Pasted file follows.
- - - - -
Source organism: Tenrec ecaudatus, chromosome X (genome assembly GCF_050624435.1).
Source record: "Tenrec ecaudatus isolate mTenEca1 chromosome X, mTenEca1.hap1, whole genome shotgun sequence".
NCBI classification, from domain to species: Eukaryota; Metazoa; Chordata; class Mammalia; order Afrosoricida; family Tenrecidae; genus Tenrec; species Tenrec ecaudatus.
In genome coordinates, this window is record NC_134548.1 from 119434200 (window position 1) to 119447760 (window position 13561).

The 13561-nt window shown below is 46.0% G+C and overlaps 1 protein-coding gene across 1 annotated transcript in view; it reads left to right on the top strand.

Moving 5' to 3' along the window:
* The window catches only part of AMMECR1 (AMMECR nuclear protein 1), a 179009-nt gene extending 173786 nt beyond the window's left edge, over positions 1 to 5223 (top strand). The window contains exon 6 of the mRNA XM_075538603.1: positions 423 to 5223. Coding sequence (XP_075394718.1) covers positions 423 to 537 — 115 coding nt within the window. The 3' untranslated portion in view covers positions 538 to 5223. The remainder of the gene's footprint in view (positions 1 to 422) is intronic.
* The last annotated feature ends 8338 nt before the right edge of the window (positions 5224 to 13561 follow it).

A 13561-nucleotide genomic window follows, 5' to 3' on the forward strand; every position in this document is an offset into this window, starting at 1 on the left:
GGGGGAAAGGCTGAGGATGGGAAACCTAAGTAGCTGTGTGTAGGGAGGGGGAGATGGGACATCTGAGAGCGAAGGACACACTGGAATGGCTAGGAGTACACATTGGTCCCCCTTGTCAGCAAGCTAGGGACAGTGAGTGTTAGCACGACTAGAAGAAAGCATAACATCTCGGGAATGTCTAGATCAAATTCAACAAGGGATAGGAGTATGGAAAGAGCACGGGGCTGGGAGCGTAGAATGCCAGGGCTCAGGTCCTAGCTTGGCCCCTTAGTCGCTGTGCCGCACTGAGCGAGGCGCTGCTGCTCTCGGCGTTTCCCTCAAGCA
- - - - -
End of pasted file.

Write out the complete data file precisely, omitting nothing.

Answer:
Source organism: Tenrec ecaudatus, chromosome X (genome assembly GCF_050624435.1).
Source record: "Tenrec ecaudatus isolate mTenEca1 chromosome X, mTenEca1.hap1, whole genome shotgun sequence".
NCBI classification, from domain to species: Eukaryota; Metazoa; Chordata; class Mammalia; order Afrosoricida; family Tenrecidae; genus Tenrec; species Tenrec ecaudatus.
In genome coordinates, this window is record NC_134548.1 from 119434200 (window position 1) to 119447760 (window position 13561).

The 13561-nt window shown below is 46.0% G+C and overlaps 1 protein-coding gene across 1 annotated transcript in view; it reads left to right on the top strand.

Moving 5' to 3' along the window:
* The window catches only part of AMMECR1 (AMMECR nuclear protein 1), a 179009-nt gene extending 173786 nt beyond the window's left edge, over positions 1 to 5223 (top strand). The window contains exon 6 of the mRNA XM_075538603.1: positions 423 to 5223. Coding sequence (XP_075394718.1) covers positions 423 to 537 — 115 coding nt within the window. The 3' untranslated portion in view covers positions 538 to 5223. The remainder of the gene's footprint in view (positions 1 to 422) is intronic.
* The last annotated feature ends 8338 nt before the right edge of the window (positions 5224 to 13561 follow it).

A 13561-nucleotide genomic window follows, 5' to 3' on the forward strand; every position in this document is an offset into this window, starting at 1 on the left:
GGGGGAAAGGCTGAGGATGGGAAACCTAAGTAGCTGTGTGTAGGGAGGGGGAGATGGGACATCTGAGAGCGAAGGACACACTGGAATGGCTAGGAGTACACATTGGTCCCCCTTGTCAGCAAGCTAGGGACAGTGAGTGTTAGCACGACTAGAAGAAAGCATAACATCTCGGGAATGTCTAGATCAAATTCAACAAGGGATAGGAGTATGGAAAGAGCACGGGGCTGGGAGCGTAGAATGCCAGGGCTCAGGTCCTAGCTTGGCCCCTTAGTCGCTGTGCCGCACTGAGCGAGGCGCTGCTGCTCTCGGCGTTTCCCTCAAGCA